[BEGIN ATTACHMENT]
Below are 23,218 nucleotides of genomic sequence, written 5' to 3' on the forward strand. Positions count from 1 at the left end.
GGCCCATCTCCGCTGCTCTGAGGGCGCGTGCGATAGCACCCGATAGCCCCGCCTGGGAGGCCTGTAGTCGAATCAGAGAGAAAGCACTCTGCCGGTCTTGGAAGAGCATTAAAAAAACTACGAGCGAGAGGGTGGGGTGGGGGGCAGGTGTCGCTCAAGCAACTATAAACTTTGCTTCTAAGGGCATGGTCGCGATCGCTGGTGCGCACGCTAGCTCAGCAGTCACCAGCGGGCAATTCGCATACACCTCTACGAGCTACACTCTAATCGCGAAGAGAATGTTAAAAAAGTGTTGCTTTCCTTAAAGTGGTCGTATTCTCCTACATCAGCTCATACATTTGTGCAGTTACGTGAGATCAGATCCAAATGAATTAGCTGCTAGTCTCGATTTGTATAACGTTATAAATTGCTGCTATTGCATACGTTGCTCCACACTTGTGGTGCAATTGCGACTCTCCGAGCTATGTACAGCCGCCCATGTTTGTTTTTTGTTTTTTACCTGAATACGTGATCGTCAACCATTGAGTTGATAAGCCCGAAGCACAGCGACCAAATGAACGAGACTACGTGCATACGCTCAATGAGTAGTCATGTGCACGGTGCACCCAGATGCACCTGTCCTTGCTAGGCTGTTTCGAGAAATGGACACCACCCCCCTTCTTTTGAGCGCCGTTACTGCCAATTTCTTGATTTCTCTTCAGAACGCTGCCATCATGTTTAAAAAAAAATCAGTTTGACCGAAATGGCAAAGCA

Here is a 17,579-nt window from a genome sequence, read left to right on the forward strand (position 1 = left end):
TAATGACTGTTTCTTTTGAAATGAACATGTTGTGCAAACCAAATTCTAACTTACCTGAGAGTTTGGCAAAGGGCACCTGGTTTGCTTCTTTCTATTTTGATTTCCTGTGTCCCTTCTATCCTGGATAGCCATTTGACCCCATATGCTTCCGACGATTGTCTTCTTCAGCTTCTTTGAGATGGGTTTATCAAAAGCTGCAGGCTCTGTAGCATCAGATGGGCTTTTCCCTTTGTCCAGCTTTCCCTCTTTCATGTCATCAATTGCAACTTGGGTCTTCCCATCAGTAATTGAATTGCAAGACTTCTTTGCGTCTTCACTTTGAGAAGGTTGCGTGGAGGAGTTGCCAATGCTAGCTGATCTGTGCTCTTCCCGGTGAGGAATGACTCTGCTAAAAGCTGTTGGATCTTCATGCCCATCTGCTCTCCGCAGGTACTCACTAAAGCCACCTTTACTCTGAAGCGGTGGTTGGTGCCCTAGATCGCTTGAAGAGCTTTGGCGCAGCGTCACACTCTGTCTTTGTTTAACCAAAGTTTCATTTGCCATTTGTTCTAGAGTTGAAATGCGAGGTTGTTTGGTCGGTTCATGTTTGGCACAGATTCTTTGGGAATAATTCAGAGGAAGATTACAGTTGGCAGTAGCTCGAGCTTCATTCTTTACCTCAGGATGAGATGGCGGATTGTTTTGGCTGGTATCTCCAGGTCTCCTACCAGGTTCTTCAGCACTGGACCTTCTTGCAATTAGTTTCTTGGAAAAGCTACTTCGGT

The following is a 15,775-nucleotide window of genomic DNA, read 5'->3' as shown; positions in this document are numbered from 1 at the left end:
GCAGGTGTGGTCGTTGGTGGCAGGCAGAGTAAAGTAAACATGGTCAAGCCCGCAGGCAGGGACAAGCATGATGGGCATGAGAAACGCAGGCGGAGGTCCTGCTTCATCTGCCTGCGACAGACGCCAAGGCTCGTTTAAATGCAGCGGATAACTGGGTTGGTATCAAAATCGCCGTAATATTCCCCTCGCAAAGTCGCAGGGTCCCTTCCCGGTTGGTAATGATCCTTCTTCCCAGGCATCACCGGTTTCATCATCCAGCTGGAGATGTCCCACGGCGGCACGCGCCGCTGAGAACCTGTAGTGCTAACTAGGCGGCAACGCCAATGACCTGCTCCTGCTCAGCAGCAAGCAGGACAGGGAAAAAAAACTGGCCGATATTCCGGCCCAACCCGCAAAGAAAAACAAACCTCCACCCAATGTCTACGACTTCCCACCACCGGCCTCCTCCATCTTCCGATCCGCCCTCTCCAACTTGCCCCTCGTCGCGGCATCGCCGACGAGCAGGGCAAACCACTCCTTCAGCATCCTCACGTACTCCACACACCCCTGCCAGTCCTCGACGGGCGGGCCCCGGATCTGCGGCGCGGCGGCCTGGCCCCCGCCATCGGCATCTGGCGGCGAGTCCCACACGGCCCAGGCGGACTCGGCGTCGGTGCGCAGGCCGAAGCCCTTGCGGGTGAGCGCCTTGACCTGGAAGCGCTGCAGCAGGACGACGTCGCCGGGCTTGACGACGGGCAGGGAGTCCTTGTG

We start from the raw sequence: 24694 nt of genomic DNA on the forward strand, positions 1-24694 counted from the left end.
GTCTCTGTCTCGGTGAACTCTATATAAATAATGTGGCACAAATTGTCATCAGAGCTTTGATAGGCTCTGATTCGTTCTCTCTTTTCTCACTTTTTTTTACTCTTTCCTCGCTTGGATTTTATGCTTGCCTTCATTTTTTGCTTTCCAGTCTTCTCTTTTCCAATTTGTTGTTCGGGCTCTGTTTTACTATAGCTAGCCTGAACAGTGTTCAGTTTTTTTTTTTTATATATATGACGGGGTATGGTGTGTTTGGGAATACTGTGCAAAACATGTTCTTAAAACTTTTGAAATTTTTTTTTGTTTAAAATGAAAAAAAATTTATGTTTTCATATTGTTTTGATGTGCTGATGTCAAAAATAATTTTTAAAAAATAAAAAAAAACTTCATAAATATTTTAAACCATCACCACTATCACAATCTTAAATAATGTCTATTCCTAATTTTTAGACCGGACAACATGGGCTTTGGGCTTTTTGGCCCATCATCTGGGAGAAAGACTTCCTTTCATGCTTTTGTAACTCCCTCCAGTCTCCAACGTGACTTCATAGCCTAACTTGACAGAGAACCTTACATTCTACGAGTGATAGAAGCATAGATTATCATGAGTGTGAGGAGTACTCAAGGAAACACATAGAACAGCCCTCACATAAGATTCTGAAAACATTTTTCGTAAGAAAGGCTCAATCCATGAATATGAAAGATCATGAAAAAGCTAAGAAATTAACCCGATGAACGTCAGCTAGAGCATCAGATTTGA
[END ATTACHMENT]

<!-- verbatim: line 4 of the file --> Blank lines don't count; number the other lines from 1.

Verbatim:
TAATGACTGTTTCTTTTGAAATGAACATGTTGTGCAAACCAAATTCTAACTTACCTGAGAGTTTGGCAAAGGGCACCTGGTTTGCTTCTTTCTATTTTGATTTCCTGTGTCCCTTCTATCCTGGATAGCCATTTGACCCCATATGCTTCCGACGATTGTCTTCTTCAGCTTCTTTGAGATGGGTTTATCAAAAGCTGCAGGCTCTGTAGCATCAGATGGGCTTTTCCCTTTGTCCAGCTTTCCCTCTTTCATGTCATCAATTGCAACTTGGGTCTTCCCATCAGTAATTGAATTGCAAGACTTCTTTGCGTCTTCACTTTGAGAAGGTTGCGTGGAGGAGTTGCCAATGCTAGCTGATCTGTGCTCTTCCCGGTGAGGAATGACTCTGCTAAAAGCTGTTGGATCTTCATGCCCATCTGCTCTCCGCAGGTACTCACTAAAGCCACCTTTACTCTGAAGCGGTGGTTGGTGCCCTAGATCGCTTGAAGAGCTTTGGCGCAGCGTCACACTCTGTCTTTGTTTAACCAAAGTTTCATTTGCCATTTGTTCTAGAGTTGAAATGCGAGGTTGTTTGGTCGGTTCATGTTTGGCACAGATTCTTTGGGAATAATTCAGAGGAAGATTACAGTTGGCAGTAGCTCGAGCTTCATTCTTTACCTCAGGATGAGATGGCGGATTGTTTTGGCTGGTATCTCCAGGTCTCCTACCAGGTTCTTCAGCACTGGACCTTCTTGCAATTAGTTTCTTGGAAAAGCTACTTCGGT